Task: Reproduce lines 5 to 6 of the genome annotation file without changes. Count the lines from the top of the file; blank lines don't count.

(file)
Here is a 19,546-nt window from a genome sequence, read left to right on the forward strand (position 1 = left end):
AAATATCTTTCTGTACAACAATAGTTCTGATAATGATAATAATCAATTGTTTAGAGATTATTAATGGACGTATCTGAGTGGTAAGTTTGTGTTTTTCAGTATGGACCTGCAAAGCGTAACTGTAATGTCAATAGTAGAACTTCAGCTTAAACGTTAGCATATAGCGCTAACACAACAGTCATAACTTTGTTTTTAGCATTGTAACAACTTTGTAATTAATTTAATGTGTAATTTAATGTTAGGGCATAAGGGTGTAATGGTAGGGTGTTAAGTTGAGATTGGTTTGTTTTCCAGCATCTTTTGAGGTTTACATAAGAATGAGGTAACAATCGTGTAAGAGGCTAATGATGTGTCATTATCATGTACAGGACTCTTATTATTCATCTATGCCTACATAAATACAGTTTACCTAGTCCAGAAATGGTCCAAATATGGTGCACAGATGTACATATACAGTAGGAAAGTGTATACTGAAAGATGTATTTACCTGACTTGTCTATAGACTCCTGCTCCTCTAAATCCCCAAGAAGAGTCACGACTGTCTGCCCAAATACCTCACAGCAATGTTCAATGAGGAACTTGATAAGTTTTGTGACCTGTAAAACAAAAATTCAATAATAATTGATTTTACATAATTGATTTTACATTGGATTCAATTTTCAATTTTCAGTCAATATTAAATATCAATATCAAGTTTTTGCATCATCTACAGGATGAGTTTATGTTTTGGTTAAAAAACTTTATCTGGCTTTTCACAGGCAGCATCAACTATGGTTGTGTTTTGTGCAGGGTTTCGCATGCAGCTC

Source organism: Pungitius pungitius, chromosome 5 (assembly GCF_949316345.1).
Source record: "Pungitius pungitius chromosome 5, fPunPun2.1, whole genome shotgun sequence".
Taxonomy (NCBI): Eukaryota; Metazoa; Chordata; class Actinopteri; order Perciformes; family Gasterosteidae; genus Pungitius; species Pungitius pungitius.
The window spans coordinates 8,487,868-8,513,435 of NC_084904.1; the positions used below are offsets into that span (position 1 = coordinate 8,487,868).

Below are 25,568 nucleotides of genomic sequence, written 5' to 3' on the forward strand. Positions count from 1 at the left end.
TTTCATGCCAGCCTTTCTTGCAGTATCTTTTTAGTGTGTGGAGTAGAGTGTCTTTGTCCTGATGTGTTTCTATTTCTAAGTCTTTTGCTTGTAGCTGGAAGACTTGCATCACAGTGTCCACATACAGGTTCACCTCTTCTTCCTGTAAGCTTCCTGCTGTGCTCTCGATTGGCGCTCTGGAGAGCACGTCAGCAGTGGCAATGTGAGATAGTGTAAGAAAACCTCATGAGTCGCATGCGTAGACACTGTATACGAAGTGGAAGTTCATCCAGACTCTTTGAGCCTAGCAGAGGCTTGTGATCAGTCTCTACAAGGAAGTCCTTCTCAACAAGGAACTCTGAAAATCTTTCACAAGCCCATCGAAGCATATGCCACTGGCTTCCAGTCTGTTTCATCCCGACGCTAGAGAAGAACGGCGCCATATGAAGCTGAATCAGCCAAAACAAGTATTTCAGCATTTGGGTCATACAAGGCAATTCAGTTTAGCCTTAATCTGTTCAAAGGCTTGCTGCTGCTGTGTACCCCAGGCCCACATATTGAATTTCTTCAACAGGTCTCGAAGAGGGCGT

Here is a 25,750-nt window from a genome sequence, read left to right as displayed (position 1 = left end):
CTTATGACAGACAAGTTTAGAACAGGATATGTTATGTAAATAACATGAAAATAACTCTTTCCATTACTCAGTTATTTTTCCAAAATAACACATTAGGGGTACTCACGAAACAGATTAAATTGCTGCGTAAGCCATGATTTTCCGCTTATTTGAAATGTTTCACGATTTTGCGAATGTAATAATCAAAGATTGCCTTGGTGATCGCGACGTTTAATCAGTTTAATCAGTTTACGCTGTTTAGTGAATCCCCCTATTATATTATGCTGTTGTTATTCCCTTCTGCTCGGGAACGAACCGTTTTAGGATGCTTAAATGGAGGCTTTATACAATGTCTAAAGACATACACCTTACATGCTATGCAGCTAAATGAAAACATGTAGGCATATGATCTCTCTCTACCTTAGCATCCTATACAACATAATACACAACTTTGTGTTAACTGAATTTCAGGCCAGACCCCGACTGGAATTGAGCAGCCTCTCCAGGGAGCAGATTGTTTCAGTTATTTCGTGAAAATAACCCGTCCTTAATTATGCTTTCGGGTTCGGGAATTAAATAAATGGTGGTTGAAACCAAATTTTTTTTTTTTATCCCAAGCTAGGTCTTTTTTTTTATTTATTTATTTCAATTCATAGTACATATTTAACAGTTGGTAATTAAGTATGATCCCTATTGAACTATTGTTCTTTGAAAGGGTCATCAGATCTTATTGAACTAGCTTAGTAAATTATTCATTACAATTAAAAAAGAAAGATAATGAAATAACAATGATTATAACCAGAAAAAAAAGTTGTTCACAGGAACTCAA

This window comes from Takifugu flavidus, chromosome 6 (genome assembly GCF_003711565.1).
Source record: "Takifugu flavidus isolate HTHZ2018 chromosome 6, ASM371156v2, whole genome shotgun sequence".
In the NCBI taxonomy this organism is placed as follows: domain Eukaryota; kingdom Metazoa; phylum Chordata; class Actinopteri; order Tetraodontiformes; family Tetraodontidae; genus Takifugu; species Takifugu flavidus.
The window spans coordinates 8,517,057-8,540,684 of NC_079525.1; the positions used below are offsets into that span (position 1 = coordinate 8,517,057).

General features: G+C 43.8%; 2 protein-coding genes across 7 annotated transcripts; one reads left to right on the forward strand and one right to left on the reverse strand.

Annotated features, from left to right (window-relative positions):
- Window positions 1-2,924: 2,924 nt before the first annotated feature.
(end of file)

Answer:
Taxonomy (NCBI): Eukaryota; Metazoa; Chordata; class Actinopteri; order Perciformes; family Gasterosteidae; genus Pungitius; species Pungitius pungitius.
The window spans coordinates 8,487,868-8,513,435 of NC_084904.1; the positions used below are offsets into that span (position 1 = coordinate 8,487,868).